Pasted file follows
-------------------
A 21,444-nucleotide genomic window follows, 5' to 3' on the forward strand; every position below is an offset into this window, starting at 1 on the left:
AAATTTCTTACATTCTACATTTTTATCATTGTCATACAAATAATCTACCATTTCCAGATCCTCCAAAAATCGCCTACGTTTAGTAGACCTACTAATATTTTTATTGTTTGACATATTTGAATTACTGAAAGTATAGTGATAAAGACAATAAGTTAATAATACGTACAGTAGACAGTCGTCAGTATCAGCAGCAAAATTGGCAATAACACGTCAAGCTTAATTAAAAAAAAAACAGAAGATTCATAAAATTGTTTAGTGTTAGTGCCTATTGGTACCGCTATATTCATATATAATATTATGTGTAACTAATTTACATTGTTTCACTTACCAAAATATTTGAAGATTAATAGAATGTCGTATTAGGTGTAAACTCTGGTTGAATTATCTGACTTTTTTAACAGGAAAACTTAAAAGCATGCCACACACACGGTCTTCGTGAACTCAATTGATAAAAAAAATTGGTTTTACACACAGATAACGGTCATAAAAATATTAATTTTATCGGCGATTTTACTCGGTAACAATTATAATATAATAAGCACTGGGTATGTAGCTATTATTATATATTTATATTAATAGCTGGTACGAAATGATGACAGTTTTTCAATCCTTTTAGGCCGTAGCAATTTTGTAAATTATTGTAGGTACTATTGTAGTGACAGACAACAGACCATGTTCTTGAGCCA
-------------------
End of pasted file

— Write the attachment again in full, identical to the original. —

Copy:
A 21,444-nucleotide genomic window follows, 5' to 3' on the forward strand; every position below is an offset into this window, starting at 1 on the left:
AAATTTCTTACATTCTACATTTTTATCATTGTCATACAAATAATCTACCATTTCCAGATCCTCCAAAAATCGCCTACGTTTAGTAGACCTACTAATATTTTTATTGTTTGACATATTTGAATTACTGAAAGTATAGTGATAAAGACAATAAGTTAATAATACGTACAGTAGACAGTCGTCAGTATCAGCAGCAAAATTGGCAATAACACGTCAAGCTTAATTAAAAAAAAAACAGAAGATTCATAAAATTGTTTAGTGTTAGTGCCTATTGGTACCGCTATATTCATATATAATATTATGTGTAACTAATTTACATTGTTTCACTTACCAAAATATTTGAAGATTAATAGAATGTCGTATTAGGTGTAAACTCTGGTTGAATTATCTGACTTTTTTAACAGGAAAACTTAAAAGCATGCCACACACACGGTCTTCGTGAACTCAATTGATAAAAAAAATTGGTTTTACACACAGATAACGGTCATAAAAATATTAATTTTATCGGCGATTTTACTCGGTAACAATTATAATATAATAAGCACTGGGTATGTAGCTATTATTATATATTTATATTAATAGCTGGTACGAAATGATGACAGTTTTTCAATCCTTTTAGGCCGTAGCAATTTTGTAAATTATTGTAGGTACTATTGTAGTGACAGACAACAGACCATGTTCTTGAGCCA